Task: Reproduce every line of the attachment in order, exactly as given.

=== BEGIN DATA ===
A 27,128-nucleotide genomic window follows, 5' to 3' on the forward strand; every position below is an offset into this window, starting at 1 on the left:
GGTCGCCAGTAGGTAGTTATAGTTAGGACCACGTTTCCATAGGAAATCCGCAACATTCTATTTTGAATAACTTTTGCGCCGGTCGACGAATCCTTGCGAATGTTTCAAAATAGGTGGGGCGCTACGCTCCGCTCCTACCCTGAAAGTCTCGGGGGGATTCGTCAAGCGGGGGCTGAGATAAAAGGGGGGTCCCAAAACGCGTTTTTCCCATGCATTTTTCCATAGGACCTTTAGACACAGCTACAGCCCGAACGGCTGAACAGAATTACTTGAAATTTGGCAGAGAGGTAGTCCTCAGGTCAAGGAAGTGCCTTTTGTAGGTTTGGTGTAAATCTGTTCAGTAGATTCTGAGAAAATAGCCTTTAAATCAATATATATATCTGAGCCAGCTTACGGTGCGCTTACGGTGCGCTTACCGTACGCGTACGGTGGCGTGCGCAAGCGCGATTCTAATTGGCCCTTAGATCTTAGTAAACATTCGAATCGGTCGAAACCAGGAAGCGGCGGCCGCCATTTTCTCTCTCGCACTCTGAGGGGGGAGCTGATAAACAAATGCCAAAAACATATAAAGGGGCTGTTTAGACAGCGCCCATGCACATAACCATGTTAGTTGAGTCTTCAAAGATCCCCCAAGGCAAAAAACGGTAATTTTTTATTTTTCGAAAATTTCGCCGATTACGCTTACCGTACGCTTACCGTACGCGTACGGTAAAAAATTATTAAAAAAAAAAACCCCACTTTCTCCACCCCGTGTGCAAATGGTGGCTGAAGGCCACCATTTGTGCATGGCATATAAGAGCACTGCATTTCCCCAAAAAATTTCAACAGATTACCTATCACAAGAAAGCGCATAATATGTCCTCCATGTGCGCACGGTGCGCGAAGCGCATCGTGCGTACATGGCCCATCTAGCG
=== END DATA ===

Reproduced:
A 27,128-nucleotide genomic window follows, 5' to 3' on the forward strand; every position below is an offset into this window, starting at 1 on the left:
GGTCGCCAGTAGGTAGTTATAGTTAGGACCACGTTTCCATAGGAAATCCGCAACATTCTATTTTGAATAACTTTTGCGCCGGTCGACGAATCCTTGCGAATGTTTCAAAATAGGTGGGGCGCTACGCTCCGCTCCTACCCTGAAAGTCTCGGGGGGATTCGTCAAGCGGGGGCTGAGATAAAAGGGGGGTCCCAAAACGCGTTTTTCCCATGCATTTTTCCATAGGACCTTTAGACACAGCTACAGCCCGAACGGCTGAACAGAATTACTTGAAATTTGGCAGAGAGGTAGTCCTCAGGTCAAGGAAGTGCCTTTTGTAGGTTTGGTGTAAATCTGTTCAGTAGATTCTGAGAAAATAGCCTTTAAATCAATATATATATCTGAGCCAGCTTACGGTGCGCTTACGGTGCGCTTACCGTACGCGTACGGTGGCGTGCGCAAGCGCGATTCTAATTGGCCCTTAGATCTTAGTAAACATTCGAATCGGTCGAAACCAGGAAGCGGCGGCCGCCATTTTCTCTCTCGCACTCTGAGGGGGGAGCTGATAAACAAATGCCAAAAACATATAAAGGGGCTGTTTAGACAGCGCCCATGCACATAACCATGTTAGTTGAGTCTTCAAAGATCCCCCAAGGCAAAAAACGGTAATTTTTTATTTTTCGAAAATTTCGCCGATTACGCTTACCGTACGCTTACCGTACGCGTACGGTAAAAAATTATTAAAAAAAAAAACCCCACTTTCTCCACCCCGTGTGCAAATGGTGGCTGAAGGCCACCATTTGTGCATGGCATATAAGAGCACTGCATTTCCCCAAAAAATTTCAACAGATTACCTATCACAAGAAAGCGCATAATATGTCCTCCATGTGCGCACGGTGCGCGAAGCGCATCGTGCGTACATGGCCCATCTAGCG